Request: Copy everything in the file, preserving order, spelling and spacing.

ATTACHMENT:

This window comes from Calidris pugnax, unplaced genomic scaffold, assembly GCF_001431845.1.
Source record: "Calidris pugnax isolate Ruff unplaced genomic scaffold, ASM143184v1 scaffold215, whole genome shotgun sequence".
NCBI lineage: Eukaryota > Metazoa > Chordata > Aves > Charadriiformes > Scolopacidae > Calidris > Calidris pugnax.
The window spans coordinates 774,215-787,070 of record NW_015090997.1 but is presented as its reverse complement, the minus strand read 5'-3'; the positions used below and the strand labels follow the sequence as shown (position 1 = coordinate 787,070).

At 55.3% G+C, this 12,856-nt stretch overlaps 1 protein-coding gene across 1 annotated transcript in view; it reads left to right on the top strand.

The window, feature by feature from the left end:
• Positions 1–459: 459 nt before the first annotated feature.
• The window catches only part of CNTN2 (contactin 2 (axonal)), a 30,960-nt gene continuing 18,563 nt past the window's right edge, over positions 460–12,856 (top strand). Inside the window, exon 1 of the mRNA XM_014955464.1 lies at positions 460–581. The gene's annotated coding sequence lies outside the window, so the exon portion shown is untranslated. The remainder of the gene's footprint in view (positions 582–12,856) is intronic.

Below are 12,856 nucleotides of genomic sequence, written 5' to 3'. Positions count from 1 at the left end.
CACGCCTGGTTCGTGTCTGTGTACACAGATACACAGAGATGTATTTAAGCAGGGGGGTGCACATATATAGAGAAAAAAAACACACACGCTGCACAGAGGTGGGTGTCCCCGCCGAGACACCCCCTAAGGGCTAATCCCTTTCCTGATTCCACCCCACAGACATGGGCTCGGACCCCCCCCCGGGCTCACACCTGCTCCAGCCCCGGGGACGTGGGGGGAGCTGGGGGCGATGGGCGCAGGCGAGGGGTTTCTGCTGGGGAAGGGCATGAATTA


This window comes from Calidris pugnax, unplaced genomic scaffold, assembly GCF_001431845.1.
Source record: "Calidris pugnax isolate Ruff unplaced genomic scaffold, ASM143184v1 scaffold215, whole genome shotgun sequence".
NCBI lineage: Eukaryota > Metazoa > Chordata > Aves > Charadriiformes > Scolopacidae > Calidris > Calidris pugnax.
The window spans coordinates 774,215-787,070 of record NW_015090997.1 but is presented as its reverse complement, the minus strand read 5'-3'; the positions used below and the strand labels follow the sequence as shown (position 1 = coordinate 787,070).

At 55.3% G+C, this 12,856-nt stretch overlaps 1 protein-coding gene across 1 annotated transcript in view; it reads left to right on the top strand.

The window, feature by feature from the left end:
• Positions 1–459: 459 nt before the first annotated feature.
• The window catches only part of CNTN2 (contactin 2 (axonal)), a 30,960-nt gene continuing 18,563 nt past the window's right edge, over positions 460–12,856 (top strand). Inside the window, exon 1 of the mRNA XM_014955464.1 lies at positions 460–581. The gene's annotated coding sequence lies outside the window, so the exon portion shown is untranslated. The remainder of the gene's footprint in view (positions 582–12,856) is intronic.

Below are 12,856 nucleotides of genomic sequence, written 5' to 3'. Positions count from 1 at the left end.
CACGCCTGGTTCGTGTCTGTGTACACAGATACACAGAGATGTATTTAAGCAGGGGGGTGCACATATATAGAGAAAAAAAACACACACGCTGCACAGAGGTGGGTGTCCCCGCCGAGACACCCCCTAAGGGCTAATCCCTTTCCTGATTCCACCCCACAGACATGGGCTCGGACCCCCCCCCGGGCTCACACCTGCTCCAGCCCCGGGGACGTGGGGGGAGCTGGGGGCGATGGGCGCAGGCGAGGGGTTTCTGCTGGGGAAGGGCATGAATTA